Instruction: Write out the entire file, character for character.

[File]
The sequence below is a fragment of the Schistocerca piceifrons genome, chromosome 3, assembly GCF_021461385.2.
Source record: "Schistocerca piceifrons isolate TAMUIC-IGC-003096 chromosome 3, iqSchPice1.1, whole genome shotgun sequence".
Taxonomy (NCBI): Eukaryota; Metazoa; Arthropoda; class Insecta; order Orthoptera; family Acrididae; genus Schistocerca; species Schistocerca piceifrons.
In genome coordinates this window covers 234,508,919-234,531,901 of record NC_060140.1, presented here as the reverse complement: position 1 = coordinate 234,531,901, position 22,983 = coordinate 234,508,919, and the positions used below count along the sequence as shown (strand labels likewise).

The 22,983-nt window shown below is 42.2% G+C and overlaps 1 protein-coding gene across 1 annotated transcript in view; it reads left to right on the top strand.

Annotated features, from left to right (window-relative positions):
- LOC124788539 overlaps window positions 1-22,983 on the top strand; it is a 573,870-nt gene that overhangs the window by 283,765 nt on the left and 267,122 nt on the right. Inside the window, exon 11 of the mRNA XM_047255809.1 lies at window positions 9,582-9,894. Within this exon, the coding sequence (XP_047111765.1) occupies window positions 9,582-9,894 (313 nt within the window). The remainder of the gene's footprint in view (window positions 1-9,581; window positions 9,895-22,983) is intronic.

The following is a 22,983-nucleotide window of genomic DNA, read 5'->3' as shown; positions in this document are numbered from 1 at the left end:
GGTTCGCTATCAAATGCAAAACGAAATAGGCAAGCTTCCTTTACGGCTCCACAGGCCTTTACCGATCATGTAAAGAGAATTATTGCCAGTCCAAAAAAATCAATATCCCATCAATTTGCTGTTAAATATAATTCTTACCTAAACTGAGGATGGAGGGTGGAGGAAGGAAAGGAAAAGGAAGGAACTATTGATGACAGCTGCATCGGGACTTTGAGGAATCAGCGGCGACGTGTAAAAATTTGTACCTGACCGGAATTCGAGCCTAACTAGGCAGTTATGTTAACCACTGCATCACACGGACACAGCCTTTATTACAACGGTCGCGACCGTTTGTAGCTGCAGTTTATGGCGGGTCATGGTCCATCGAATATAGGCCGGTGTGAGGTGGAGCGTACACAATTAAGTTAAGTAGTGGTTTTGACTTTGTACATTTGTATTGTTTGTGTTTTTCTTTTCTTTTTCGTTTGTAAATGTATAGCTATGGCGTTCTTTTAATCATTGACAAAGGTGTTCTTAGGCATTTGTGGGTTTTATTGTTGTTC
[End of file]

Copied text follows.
The sequence below is a fragment of the Schistocerca piceifrons genome, chromosome 3, assembly GCF_021461385.2.
Source record: "Schistocerca piceifrons isolate TAMUIC-IGC-003096 chromosome 3, iqSchPice1.1, whole genome shotgun sequence".
Taxonomy (NCBI): Eukaryota; Metazoa; Arthropoda; class Insecta; order Orthoptera; family Acrididae; genus Schistocerca; species Schistocerca piceifrons.
In genome coordinates this window covers 234,508,919-234,531,901 of record NC_060140.1, presented here as the reverse complement: position 1 = coordinate 234,531,901, position 22,983 = coordinate 234,508,919, and the positions used below count along the sequence as shown (strand labels likewise).

The 22,983-nt window shown below is 42.2% G+C and overlaps 1 protein-coding gene across 1 annotated transcript in view; it reads left to right on the top strand.

Annotated features, from left to right (window-relative positions):
- LOC124788539 overlaps window positions 1-22,983 on the top strand; it is a 573,870-nt gene that overhangs the window by 283,765 nt on the left and 267,122 nt on the right. Inside the window, exon 11 of the mRNA XM_047255809.1 lies at window positions 9,582-9,894. Within this exon, the coding sequence (XP_047111765.1) occupies window positions 9,582-9,894 (313 nt within the window). The remainder of the gene's footprint in view (window positions 1-9,581; window positions 9,895-22,983) is intronic.

The following is a 22,983-nucleotide window of genomic DNA, read 5'->3' as shown; positions in this document are numbered from 1 at the left end:
GGTTCGCTATCAAATGCAAAACGAAATAGGCAAGCTTCCTTTACGGCTCCACAGGCCTTTACCGATCATGTAAAGAGAATTATTGCCAGTCCAAAAAAATCAATATCCCATCAATTTGCTGTTAAATATAATTCTTACCTAAACTGAGGATGGAGGGTGGAGGAAGGAAAGGAAAAGGAAGGAACTATTGATGACAGCTGCATCGGGACTTTGAGGAATCAGCGGCGACGTGTAAAAATTTGTACCTGACCGGAATTCGAGCCTAACTAGGCAGTTATGTTAACCACTGCATCACACGGACACAGCCTTTATTACAACGGTCGCGACCGTTTGTAGCTGCAGTTTATGGCGGGTCATGGTCCATCGAATATAGGCCGGTGTGAGGTGGAGCGTACACAATTAAGTTAAGTAGTGGTTTTGACTTTGTACATTTGTATTGTTTGTGTTTTTCTTTTCTTTTTCGTTTGTAAATGTATAGCTATGGCGTTCTTTTAATCATTGACAAAGGTGTTCTTAGGCATTTGTGGGTTTTATTGTTGTTC